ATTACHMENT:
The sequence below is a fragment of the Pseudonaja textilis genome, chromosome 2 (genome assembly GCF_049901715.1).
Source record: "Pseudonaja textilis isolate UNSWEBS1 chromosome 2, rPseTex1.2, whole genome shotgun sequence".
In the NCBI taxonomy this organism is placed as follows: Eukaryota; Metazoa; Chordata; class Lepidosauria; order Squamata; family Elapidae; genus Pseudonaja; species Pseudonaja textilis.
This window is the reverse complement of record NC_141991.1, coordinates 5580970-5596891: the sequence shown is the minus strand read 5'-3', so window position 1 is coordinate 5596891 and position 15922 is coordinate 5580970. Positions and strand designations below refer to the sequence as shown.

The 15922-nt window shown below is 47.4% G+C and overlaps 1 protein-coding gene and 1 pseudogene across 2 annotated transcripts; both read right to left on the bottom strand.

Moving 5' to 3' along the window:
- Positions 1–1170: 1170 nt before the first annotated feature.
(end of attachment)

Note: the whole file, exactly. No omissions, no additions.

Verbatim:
The sequence below is a fragment of the Pseudonaja textilis genome, chromosome 2 (genome assembly GCF_049901715.1).
Source record: "Pseudonaja textilis isolate UNSWEBS1 chromosome 2, rPseTex1.2, whole genome shotgun sequence".
In the NCBI taxonomy this organism is placed as follows: Eukaryota; Metazoa; Chordata; class Lepidosauria; order Squamata; family Elapidae; genus Pseudonaja; species Pseudonaja textilis.
This window is the reverse complement of record NC_141991.1, coordinates 5580970-5596891: the sequence shown is the minus strand read 5'-3', so window position 1 is coordinate 5596891 and position 15922 is coordinate 5580970. Positions and strand designations below refer to the sequence as shown.

The 15922-nt window shown below is 47.4% G+C and overlaps 1 protein-coding gene and 1 pseudogene across 2 annotated transcripts; both read right to left on the bottom strand.

Moving 5' to 3' along the window:
- Positions 1–1170: 1170 nt before the first annotated feature.